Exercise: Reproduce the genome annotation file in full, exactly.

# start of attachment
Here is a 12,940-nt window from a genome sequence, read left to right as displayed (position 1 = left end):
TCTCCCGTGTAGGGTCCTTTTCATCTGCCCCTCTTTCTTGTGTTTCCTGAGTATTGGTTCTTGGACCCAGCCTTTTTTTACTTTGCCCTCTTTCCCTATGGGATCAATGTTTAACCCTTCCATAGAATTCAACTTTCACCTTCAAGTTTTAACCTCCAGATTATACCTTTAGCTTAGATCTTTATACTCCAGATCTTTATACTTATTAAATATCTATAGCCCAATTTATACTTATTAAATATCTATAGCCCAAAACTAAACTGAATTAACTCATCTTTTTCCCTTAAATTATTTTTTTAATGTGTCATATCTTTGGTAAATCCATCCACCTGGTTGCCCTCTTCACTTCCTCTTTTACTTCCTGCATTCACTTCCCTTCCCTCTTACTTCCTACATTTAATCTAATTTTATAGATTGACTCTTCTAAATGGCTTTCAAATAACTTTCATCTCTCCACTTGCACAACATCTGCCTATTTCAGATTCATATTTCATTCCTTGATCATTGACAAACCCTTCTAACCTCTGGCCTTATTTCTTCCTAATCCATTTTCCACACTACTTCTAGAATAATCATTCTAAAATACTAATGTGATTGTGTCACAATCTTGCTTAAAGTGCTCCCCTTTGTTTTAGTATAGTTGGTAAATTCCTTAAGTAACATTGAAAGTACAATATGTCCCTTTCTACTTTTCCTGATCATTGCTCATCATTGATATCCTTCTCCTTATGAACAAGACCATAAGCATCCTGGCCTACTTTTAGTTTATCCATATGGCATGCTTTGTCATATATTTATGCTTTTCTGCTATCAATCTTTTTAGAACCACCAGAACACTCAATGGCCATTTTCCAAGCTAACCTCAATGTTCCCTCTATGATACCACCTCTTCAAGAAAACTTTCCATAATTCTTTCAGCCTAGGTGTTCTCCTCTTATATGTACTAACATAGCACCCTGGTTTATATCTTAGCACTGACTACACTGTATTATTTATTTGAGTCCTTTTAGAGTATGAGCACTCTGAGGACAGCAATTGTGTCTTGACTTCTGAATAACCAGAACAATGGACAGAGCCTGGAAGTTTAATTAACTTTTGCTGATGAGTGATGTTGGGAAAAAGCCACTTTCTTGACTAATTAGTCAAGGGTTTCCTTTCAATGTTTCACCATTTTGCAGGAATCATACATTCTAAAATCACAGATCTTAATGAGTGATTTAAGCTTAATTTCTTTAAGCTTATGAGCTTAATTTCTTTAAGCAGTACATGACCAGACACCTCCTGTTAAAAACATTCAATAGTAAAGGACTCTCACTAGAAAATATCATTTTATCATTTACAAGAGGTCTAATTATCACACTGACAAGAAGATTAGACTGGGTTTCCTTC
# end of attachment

Here is a 12,940-nt window from a genome sequence, read left to right as displayed (position 1 = left end):
TCTCCCGTGTAGGGTCCTTTTCATCTGCCCCTCTTTCTTGTGTTTCCTGAGTATTGGTTCTTGGACCCAGCCTTTTTTTACTTTGCCCTCTTTCCCTATGGGATCAATGTTTAACCCTTCCATAGAATTCAACTTTCACCTTCAAGTTTTAACCTCCAGATTATACCTTTAGCTTAGATCTTTATACTCCAGATCTTTATACTTATTAAATATCTATAGCCCAATTTATACTTATTAAATATCTATAGCCCAAAACTAAACTGAATTAACTCATCTTTTTCCCTTAAATTATTTTTTTAATGTGTCATATCTTTGGTAAATCCATCCACCTGGTTGCCCTCTTCACTTCCTCTTTTACTTCCTGCATTCACTTCCCTTCCCTCTTACTTCCTACATTTAATCTAATTTTATAGATTGACTCTTCTAAATGGCTTTCAAATAACTTTCATCTCTCCACTTGCACAACATCTGCCTATTTCAGATTCATATTTCATTCCTTGATCATTGACAAACCCTTCTAACCTCTGGCCTTATTTCTTCCTAATCCATTTTCCACACTACTTCTAGAATAATCATTCTAAAATACTAATGTGATTGTGTCACAATCTTGCTTAAAGTGCTCCCCTTTGTTTTAGTATAGTTGGTAAATTCCTTAAGTAACATTGAAAGTACAATATGTCCCTTTCTACTTTTCCTGATCATTGCTCATCATTGATATCCTTCTCCTTATGAACAAGACCATAAGCATCCTGGCCTACTTTTAGTTTATCCATATGGCATGCTTTGTCATATATTTATGCTTTTCTGCTATCAATCTTTTTAGAACCACCAGAACACTCAATGGCCATTTTCCAAGCTAACCTCAATGTTCCCTCTATGATACCACCTCTTCAAGAAAACTTTCCATAATTCTTTCAGCCTAGGTGTTCTCCTCTTATATGTACTAACATAGCACCCTGGTTTATATCTTAGCACTGACTACACTGTATTATTTATTTGAGTCCTTTTAGAGTATGAGCACTCTGAGGACAGCAATTGTGTCTTGACTTCTGAATAACCAGAACAATGGACAGAGCCTGGAAGTTTAATTAACTTTTGCTGATGAGTGATGTTGGGAAAAAGCCACTTTCTTGACTAATTAGTCAAGGGTTTCCTTTCAATGTTTCACCATTTTGCAGGAATCATACATTCTAAAATCACAGATCTTAATGAGTGATTTAAGCTTAATTTCTTTAAGCTTATGAGCTTAATTTCTTTAAGCAGTACATGACCAGACACCTCCTGTTAAAAACATTCAATAGTAAAGGACTCTCACTAGAAAATATCATTTTATCATTTACAAGAGGTCTAATTATCACACTGACAAGAAGATTAGACTGGGTTTCCTTC